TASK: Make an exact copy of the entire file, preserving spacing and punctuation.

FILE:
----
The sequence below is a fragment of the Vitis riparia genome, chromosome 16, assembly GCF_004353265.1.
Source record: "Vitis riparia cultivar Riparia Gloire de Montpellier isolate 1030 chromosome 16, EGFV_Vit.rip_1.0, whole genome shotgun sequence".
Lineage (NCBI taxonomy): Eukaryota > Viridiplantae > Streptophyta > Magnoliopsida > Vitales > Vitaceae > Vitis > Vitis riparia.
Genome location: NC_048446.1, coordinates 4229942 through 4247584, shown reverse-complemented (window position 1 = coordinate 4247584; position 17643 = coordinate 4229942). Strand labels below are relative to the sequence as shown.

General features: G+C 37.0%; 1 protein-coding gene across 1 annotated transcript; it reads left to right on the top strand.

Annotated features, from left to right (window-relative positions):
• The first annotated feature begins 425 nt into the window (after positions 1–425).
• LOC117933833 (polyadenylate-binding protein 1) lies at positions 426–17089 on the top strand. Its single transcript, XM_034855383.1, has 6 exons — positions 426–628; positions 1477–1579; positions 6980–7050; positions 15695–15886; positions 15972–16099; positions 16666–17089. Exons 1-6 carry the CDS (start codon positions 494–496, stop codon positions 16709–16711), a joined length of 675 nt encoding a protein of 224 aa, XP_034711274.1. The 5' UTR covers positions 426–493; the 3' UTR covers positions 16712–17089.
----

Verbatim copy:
The sequence below is a fragment of the Vitis riparia genome, chromosome 16, assembly GCF_004353265.1.
Source record: "Vitis riparia cultivar Riparia Gloire de Montpellier isolate 1030 chromosome 16, EGFV_Vit.rip_1.0, whole genome shotgun sequence".
Lineage (NCBI taxonomy): Eukaryota > Viridiplantae > Streptophyta > Magnoliopsida > Vitales > Vitaceae > Vitis > Vitis riparia.
Genome location: NC_048446.1, coordinates 4229942 through 4247584, shown reverse-complemented (window position 1 = coordinate 4247584; position 17643 = coordinate 4229942). Strand labels below are relative to the sequence as shown.

General features: G+C 37.0%; 1 protein-coding gene across 1 annotated transcript; it reads left to right on the top strand.

Annotated features, from left to right (window-relative positions):
• The first annotated feature begins 425 nt into the window (after positions 1–425).
• LOC117933833 (polyadenylate-binding protein 1) lies at positions 426–17089 on the top strand. Its single transcript, XM_034855383.1, has 6 exons — positions 426–628; positions 1477–1579; positions 6980–7050; positions 15695–15886; positions 15972–16099; positions 16666–17089. Exons 1-6 carry the CDS (start codon positions 494–496, stop codon positions 16709–16711), a joined length of 675 nt encoding a protein of 224 aa, XP_034711274.1. The 5' UTR covers positions 426–493; the 3' UTR covers positions 16712–17089.